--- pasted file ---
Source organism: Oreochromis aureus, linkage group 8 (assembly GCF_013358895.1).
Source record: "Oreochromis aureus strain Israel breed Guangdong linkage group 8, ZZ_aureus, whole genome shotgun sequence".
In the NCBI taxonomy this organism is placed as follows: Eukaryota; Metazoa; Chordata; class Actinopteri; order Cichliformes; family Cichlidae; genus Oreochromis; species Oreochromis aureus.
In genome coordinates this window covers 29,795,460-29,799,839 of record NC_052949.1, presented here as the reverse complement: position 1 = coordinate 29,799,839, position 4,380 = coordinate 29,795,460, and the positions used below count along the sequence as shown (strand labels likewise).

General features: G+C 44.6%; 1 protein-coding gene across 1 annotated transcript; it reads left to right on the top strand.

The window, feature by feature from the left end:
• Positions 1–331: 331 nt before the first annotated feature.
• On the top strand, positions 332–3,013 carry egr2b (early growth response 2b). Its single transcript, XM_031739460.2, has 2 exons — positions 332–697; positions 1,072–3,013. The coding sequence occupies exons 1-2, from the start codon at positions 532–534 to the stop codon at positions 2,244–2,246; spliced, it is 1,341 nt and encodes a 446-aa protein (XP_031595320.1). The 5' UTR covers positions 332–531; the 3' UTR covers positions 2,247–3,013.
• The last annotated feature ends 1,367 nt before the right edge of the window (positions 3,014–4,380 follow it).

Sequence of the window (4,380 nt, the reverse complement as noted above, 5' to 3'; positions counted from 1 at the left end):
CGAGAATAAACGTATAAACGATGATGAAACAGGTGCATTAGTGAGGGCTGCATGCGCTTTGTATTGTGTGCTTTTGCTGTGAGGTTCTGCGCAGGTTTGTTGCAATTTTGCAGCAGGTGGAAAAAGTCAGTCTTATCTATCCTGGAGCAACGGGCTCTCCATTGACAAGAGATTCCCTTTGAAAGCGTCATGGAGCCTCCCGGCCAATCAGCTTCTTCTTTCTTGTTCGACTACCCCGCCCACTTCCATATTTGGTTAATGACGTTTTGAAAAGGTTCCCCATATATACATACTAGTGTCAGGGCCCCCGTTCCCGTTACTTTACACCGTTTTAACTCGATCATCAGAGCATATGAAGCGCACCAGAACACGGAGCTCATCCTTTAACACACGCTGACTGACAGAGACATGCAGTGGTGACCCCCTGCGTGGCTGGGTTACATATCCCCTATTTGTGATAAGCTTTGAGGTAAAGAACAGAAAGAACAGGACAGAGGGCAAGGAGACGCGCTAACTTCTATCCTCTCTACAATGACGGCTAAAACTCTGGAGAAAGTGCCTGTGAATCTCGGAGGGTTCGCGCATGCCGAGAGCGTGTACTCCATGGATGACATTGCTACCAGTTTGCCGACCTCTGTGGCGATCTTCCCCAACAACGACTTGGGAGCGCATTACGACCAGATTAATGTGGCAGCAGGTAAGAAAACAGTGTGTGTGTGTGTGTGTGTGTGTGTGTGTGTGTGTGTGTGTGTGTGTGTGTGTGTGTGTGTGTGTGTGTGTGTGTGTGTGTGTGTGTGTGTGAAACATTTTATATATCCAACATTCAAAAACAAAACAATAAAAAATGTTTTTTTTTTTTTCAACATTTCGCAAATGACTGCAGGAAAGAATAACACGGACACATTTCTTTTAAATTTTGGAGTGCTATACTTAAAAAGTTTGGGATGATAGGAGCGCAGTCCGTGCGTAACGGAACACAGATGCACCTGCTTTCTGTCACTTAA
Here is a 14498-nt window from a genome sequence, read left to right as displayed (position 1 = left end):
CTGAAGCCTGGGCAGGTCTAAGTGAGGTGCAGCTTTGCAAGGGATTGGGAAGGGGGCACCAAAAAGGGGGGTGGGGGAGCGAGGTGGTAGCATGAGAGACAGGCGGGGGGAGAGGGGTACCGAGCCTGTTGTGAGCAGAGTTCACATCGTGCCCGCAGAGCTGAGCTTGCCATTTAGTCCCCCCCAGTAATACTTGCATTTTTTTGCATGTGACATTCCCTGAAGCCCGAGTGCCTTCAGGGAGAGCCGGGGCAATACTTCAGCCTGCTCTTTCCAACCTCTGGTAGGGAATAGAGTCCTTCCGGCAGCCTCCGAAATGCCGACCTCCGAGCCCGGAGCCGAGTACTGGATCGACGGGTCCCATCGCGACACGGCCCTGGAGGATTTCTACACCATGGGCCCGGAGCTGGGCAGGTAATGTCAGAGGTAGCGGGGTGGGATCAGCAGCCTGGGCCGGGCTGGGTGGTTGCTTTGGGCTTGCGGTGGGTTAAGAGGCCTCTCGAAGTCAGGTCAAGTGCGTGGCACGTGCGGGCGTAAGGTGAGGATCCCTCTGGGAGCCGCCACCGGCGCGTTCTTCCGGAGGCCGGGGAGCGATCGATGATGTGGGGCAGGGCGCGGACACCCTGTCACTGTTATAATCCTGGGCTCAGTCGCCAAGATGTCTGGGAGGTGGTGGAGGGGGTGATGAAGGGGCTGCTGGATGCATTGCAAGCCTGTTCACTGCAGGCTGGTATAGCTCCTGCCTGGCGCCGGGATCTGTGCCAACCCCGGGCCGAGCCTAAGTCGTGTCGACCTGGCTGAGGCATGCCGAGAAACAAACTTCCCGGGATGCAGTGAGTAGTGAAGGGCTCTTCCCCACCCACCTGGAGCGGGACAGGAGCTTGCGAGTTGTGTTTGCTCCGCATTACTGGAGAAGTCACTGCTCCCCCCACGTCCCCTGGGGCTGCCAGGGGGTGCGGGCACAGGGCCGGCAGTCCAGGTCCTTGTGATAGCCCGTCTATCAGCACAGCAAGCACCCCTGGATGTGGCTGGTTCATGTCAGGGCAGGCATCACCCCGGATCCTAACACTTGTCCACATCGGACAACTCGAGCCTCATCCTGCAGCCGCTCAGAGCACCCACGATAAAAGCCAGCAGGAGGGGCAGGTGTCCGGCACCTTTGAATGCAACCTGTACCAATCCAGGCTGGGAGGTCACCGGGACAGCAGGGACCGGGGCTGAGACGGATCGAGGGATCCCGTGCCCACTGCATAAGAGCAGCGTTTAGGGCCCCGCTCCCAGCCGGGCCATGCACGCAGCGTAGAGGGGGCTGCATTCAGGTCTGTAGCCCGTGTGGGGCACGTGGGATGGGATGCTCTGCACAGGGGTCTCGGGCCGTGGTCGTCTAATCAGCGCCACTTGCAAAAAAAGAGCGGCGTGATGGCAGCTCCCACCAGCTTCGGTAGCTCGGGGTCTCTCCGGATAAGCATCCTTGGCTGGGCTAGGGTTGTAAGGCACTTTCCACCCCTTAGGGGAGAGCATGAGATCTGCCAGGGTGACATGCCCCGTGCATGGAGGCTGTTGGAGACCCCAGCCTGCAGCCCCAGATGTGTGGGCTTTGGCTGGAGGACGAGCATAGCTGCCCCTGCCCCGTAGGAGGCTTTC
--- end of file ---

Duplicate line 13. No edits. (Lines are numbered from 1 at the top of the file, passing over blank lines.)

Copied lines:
CTGAAGCCTGGGCAGGTCTAAGTGAGGTGCAGCTTTGCAAGGGATTGGGAAGGGGGCACCAAAAAGGGGGGTGGGGGAGCGAGGTGGTAGCATGAGAGACAGGCGGGGGGAGAGGGGTACCGAGCCTGTTGTGAGCAGAGTTCACATCGTGCCCGCAGAGCTGAGCTTGCCATTTAGTCCCCCCCAGTAATACTTGCATTTTTTTGCATGTGACATTCCCTGAAGCCCGAGTGCCTTCAGGGAGAGCCGGGGCAATACTTCAGCCTGCTCTTTCCAACCTCTGGTAGGGAATAGAGTCCTTCCGGCAGCCTCCGAAATGCCGACCTCCGAGCCCGGAGCCGAGTACTGGATCGACGGGTCCCATCGCGACACGGCCCTGGAGGATTTCTACACCATGGGCCCGGAGCTGGGCAGGTAATGTCAGAGGTAGCGGGGTGGGATCAGCAGCCTGGGCCGGGCTGGGTGGTTGCTTTGGGCTTGCGGTGGGTTAAGAGGCCTCTCGAAGTCAGGTCAAGTGCGTGGCACGTGCGGGCGTAAGGTGAGGATCCCTCTGGGAGCCGCCACCGGCGCGTTCTTCCGGAGGCCGGGGAGCGATCGATGATGTGGGGCAGGGCGCGGACACCCTGTCACTGTTATAATCCTGGGCTCAGTCGCCAAGATGTCTGGGAGGTGGTGGAGGGGGTGATGAAGGGGCTGCTGGATGCATTGCAAGCCTGTTCACTGCAGGCTGGTATAGCTCCTGCCTGGCGCCGGGATCTGTGCCAACCCCGGGCCGAGCCTAAGTCGTGTCGACCTGGCTGAGGCATGCCGAGAAACAAACTTCCCGGGATGCAGTGAGTAGTGAAGGGCTCTTCCCCACCCACCTGGAGCGGGACAGGAGCTTGCGAGTTGTGTTTGCTCCGCATTACTGGAGAAGTCACTGCTCCCCCCACGTCCCCTGGGGCTGCCAGGGGGTGCGGGCACAGGGCCGGCAGTCCAGGTCCTTGTGATAGCCCGTCTATCAGCACAGCAAGCACCCCTGGATGTGGCTGGTTCATGTCAGGGCAGGCATCACCCCGGATCCTAACACTTGTCCACATCGGACAACTCGAGCCTCATCCTGCAGCCGCTCAGAGCACCCACGATAAAAGCCAGCAGGAGGGGCAGGTGTCCGGCACCTTTGAATGCAACCTGTACCAATCCAGGCTGGGAGGTCACCGGGACAGCAGGGACCGGGGCTGAGACGGATCGAGGGATCCCGTGCCCACTGCATAAGAGCAGCGTTTAGGGCCCCGCTCCCAGCCGGGCCATGCACGCAGCGTAGAGGGGGCTGCATTCAGGTCTGTAGCCCGTGTGGGGCACGTGGGATGGGATGCTCTGCACAGGGGTCTCGGGCCGTGGTCGTCTAATCAGCGCCACTTGCAAAAAAAGAGCGGCGTGATGGCAGCTCCCACCAGCTTCGGTAGCTCGGGGTCTCTCCGGATAAGCATCCTTGGCTGGGCTAGGGTTGTAAGGCACTTTCCACCCCTTAGGGGAGAGCATGAGATCTGCCAGGGTGACATGCCCCGTGCATGGAGGCTGTTGGAGACCCCAGCCTGCAGCCCCAGATGTGTGGGCTTTGGCTGGAGGACGAGCATAGCTGCCCCTGCCCCGTAGGAGGCTTTC